Man, time flies! One year at Emerson and the question I asked myself:
What have I learnt in my first year at Emerson?
I had been contemplating writing this blog post for a while, so I figured I keep it simple and highlight three areas where I have improved extensively.
In the past 12 months, the exposure to working in Emerson has been surreal. Following a rotation program before COVID-19, I had to adapt to various aspects of the business. I currently enjoy my experience in the manufacturing department, which entails work that requires a more hands-on approach. I had the exposure to build, plan and execute various tasks within the scope of the project. I honed my ability to delegate tasks where necessary amongst the multidisciplinary team or even took it upon myself to complete it. Being adaptable was a critical part of my learning and a major attribute to helping the team out during COVID-19.
Coming into each rotation required a sense of open-mindedness. There is a challenge in the work that gets assigned as it allowed me to push myself outside my comfort zone. But also, through my initiative of ferreting around and asking engineers if I could help out. I was able to build a diverse range of networking amongst different business groups.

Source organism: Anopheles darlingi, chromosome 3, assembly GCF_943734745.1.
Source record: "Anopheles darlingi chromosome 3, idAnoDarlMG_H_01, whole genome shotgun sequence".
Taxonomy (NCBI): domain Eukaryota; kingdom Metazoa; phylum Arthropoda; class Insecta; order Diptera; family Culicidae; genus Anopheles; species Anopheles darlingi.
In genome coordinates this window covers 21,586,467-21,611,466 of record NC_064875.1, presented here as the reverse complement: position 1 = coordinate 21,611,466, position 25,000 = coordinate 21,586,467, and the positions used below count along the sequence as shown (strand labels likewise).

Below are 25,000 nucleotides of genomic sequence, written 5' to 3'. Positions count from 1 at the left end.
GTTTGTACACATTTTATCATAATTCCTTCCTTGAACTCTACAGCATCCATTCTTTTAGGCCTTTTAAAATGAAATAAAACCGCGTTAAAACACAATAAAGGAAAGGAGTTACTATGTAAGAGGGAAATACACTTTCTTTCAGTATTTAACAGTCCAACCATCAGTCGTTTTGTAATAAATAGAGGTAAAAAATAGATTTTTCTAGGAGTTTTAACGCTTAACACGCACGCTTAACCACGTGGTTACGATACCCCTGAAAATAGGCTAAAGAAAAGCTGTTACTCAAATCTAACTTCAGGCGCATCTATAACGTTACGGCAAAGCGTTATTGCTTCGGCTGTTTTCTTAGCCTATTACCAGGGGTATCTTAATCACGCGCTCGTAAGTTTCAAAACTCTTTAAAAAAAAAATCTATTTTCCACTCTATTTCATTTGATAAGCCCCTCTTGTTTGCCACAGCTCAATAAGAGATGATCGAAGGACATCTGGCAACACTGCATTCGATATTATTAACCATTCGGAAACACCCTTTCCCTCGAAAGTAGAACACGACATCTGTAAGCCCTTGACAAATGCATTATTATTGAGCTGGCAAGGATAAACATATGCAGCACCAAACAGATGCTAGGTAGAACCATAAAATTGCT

However, there were elements of monotony and the advantage in such monotony – it allows you to reflect and come up with ideas to make the process much more efficient.
I realised quite early in my rotation having this mindset was critical for two reasons:
a. I opened myself to the idea that every opportunity provided a learning element.
b. regardless of the type of work that I was assigned, I took accountability in completing it and made sure I over-delivered.
Never make assumptions
In the past year, these words have become a pavilion response. And, the way I have learnt to counteract it is by:
Asking questions all the time
The process of asking questions became the default to understanding the task or project at hand and to minimise the following:
- Making assumptions which in hindsight causes misunderstanding.
- Lack of information can lead to an increase in setup cost.
- Avoid Sunk cost bias – the tendency to continuing to invest time, energy and money in a loss proposition for something that can’t be recouped.
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I am a writer and a graduate engineer working in Leicester, UK.